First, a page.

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Proven healthcare solutions - An article in Khaleej Times
US based Pragmedic Solutions specialises in providing proven software packages for helthcare administrators around the world.

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Stitching Up Health Records: Privacy Compliance Lags
The good news about privacy and the Health Insurance Portability and Accountability Act is that more than 80 percent of companies involved in health care have technology and processes in place to provide the level of patient-privacy protection required by the 1996 law.

The bad news? All were supposed to have done so by April 2003. More bad news? The percentage hasn't changed since last summer, meaning about 20 percent of health care companies are "unable or unwilling to implement federal privacy requirements," according to a twice-yearly survey of health care payers and providers conducted by Phoenix Health Systems and Healthcare Information and Management Systems Society, or HIMSS.

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Study: Medicare, Insurers Reluctant to Pay for Telehealth
Sam Burgiss, former head of the University of Tennessee Telehealth Network, remembers how videoconferencing changed one patient's life.

He lived alone and had congestive heart failure. Every quarter, he'd spend several days in the hospital, but, in 1998, nurses started monitoring him through videoconferencing. Through remote monitoring equipment, blood cuffs, scales and patients themselves can send information through the Internet.

This patient held instruments up to a camera for nurses to read, and over the following year, he ended up in the hospital just once, for a 24-hour observation.But despite such advances, remote patient monitoring is far from routine.

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HIPAA Security Compliance Deadline Draws Near
Health care payers and providers have two weeks until security rules protecting electronic health information kick in. Accordingly, trade and government groups have released an array of tools to help them make sure they are complying with the law.

The deadline of April 20 is set by HIPAA (Health Insurance Portability and Accountability Act) and covers all but the smallest of health plans.

Although some small payers and providers are still scrambling to meet the deadline, most are well on their way to compliance, if not already there, said Chris Noell, vice president of business development at Solutionary Inc., which helps companies manage their security needs. "There hasn't been a last-minute rush; we were seeing as much demand six months ago as we are today," he said.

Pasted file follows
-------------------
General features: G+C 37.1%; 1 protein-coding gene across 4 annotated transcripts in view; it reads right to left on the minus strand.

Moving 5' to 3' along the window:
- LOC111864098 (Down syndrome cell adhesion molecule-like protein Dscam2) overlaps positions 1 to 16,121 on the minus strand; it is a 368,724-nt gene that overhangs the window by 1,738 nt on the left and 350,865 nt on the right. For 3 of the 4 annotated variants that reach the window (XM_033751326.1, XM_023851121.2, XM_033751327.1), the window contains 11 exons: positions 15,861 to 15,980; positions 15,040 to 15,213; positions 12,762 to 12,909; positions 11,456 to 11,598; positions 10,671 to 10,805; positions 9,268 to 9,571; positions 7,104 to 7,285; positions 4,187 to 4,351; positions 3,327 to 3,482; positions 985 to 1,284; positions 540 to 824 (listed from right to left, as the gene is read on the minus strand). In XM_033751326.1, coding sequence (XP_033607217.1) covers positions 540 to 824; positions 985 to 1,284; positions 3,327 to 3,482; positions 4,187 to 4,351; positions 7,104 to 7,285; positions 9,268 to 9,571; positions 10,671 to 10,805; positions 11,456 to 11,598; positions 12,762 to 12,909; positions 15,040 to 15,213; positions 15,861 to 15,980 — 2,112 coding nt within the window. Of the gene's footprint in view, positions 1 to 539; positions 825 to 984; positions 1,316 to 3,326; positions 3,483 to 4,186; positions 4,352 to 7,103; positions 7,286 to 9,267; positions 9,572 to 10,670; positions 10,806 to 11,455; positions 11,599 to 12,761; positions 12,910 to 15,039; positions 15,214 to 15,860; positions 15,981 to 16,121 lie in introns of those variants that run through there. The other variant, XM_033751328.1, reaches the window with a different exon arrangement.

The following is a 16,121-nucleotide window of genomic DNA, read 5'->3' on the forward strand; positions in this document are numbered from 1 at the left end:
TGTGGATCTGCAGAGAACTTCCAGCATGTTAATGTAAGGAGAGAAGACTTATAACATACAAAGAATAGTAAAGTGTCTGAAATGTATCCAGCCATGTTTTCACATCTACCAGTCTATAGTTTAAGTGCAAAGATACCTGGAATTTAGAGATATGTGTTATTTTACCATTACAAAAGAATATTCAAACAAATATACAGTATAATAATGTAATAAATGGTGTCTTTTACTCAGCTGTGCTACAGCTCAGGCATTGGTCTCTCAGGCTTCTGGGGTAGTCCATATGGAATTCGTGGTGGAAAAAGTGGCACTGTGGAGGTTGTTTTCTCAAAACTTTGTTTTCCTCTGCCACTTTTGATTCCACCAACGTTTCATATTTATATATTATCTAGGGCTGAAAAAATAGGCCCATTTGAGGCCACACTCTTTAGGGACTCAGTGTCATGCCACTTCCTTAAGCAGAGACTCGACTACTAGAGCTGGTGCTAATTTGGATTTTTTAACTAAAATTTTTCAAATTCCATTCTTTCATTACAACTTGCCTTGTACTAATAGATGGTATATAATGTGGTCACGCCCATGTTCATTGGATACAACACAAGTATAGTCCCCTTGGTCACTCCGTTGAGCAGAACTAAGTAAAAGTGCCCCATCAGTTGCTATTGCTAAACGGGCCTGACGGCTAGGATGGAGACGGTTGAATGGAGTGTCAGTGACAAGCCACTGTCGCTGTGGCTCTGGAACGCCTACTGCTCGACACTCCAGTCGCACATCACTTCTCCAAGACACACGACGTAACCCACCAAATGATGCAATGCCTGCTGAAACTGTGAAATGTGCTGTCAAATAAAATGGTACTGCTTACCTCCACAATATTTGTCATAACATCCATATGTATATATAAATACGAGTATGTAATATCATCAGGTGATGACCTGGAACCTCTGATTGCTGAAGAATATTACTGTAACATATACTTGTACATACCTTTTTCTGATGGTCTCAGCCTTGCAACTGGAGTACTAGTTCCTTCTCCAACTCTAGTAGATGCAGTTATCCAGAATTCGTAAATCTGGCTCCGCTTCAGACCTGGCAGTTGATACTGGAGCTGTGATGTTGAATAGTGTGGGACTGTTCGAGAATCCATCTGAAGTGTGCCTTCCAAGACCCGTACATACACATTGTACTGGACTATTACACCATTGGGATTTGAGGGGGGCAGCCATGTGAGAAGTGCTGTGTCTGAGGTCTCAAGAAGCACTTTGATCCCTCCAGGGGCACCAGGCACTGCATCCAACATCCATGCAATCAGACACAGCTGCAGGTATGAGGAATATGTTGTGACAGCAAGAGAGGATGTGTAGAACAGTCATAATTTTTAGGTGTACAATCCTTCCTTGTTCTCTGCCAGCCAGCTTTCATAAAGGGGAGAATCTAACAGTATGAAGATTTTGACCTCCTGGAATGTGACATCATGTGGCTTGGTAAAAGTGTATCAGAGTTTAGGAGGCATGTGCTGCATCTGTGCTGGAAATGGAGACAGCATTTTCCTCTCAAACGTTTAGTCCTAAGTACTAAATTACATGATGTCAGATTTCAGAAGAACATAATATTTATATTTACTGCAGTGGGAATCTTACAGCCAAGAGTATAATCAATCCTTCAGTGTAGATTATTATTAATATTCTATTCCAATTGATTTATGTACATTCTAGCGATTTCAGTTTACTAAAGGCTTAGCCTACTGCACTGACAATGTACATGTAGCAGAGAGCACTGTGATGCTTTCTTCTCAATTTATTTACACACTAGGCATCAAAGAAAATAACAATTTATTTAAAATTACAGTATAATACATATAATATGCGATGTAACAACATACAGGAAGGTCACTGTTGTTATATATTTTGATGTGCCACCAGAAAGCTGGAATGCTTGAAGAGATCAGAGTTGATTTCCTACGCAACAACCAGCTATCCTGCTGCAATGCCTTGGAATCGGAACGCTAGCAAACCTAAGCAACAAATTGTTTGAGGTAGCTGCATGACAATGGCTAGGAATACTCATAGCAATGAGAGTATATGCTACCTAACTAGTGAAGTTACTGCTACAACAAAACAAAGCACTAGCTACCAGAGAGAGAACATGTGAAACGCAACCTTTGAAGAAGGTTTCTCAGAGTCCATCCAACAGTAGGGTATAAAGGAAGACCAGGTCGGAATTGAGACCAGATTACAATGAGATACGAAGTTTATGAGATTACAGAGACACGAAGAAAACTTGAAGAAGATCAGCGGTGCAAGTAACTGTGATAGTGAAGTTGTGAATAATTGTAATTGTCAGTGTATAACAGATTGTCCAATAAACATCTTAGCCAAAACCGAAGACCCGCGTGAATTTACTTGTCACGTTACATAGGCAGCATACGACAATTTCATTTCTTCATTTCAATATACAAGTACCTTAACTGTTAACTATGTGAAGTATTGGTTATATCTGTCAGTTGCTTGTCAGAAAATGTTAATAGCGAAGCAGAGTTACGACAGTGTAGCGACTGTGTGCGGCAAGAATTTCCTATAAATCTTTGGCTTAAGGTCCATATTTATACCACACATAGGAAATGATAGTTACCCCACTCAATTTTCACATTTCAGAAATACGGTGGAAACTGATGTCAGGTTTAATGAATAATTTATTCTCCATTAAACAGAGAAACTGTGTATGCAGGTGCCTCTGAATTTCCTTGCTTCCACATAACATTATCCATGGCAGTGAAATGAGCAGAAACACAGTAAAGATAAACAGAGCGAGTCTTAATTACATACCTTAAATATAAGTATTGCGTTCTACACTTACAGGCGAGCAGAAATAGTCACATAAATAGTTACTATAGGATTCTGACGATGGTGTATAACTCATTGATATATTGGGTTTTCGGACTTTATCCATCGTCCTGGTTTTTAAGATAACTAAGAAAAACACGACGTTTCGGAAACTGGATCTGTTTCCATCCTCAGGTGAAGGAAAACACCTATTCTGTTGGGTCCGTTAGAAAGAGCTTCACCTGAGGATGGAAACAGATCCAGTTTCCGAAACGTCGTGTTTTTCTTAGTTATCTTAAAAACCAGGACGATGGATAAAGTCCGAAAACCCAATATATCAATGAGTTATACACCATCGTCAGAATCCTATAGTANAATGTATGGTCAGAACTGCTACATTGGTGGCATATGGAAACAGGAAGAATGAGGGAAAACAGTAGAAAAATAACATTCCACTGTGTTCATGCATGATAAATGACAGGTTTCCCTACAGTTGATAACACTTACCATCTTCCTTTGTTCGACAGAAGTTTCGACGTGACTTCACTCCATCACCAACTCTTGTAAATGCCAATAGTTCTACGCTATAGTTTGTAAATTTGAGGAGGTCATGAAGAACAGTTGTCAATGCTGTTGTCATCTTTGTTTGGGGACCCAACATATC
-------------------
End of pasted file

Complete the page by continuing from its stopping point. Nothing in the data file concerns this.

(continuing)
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Microsoft Targets Health Insurers
In an effort to make good on its commitment to the health care industry to be present from "lab to bedside," Microsoft announced another series of partnerships aiming at the health care industry.

At the World Health Care Congress from April 17 to 19, Microsoft released its vision for "knowledge driven health plans" in conjunction with 22 companies that will provide solutions based on its framework. Unlike other segments of the health care industry, health insurers have proven themselves much more motivated and adept at incorporating IT.

In the last several years, the industry has undergone rapid consolidation and has come under pressure to effectively integrate IT. Among health plans, "there has been enormous disruption and a lot of competitive threat," notes Dennis Schmuland, M.D., director of Microsoft's health plan industry solutions.

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PRAGMEDIC eNEWSLETTER

Survey: HIPAA Compliance Drops, Patient Concerns Grow
IT compliance officers are trying to comply with health care privacy regulations, but they're not getting the resources needed, AHIMA says.

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Microsoft Prescribes Digital Pharma Framework
At the Pharmaceutical Technology Congress this week in Philadelphia, Microsoft announced a full-scale strategy for addressing the IT needs of the pharmaceutical industry. Microsoft originally launched its health care and life sciences group ten years ago.

"Microsoft has stepped up and said we think we can have impact in the pharmaceutical industry," said Microsoft Enterprise Sales and Industry Strategist Paul Mattes. "Microsoft is not dipping into it in a transient way."

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Health Tech Advance Can Lead to Errors
Computerized systems that reduce certain medication errors increase the risk of others, concludes a study published Wednesday in the Journal of the American Medical Association.

CPOE (computerized physician order entry) is widely hailed as an important solution for reducing medical errors. However, the study, led by Ross Koppel at the University of Pennsylvania, listed over twenty ways that CPOE made medical errors more likely to happen. In particular, medicines could be ordered for the wrong patient, sent to the wrong place, or delayed for more than 24 hours.

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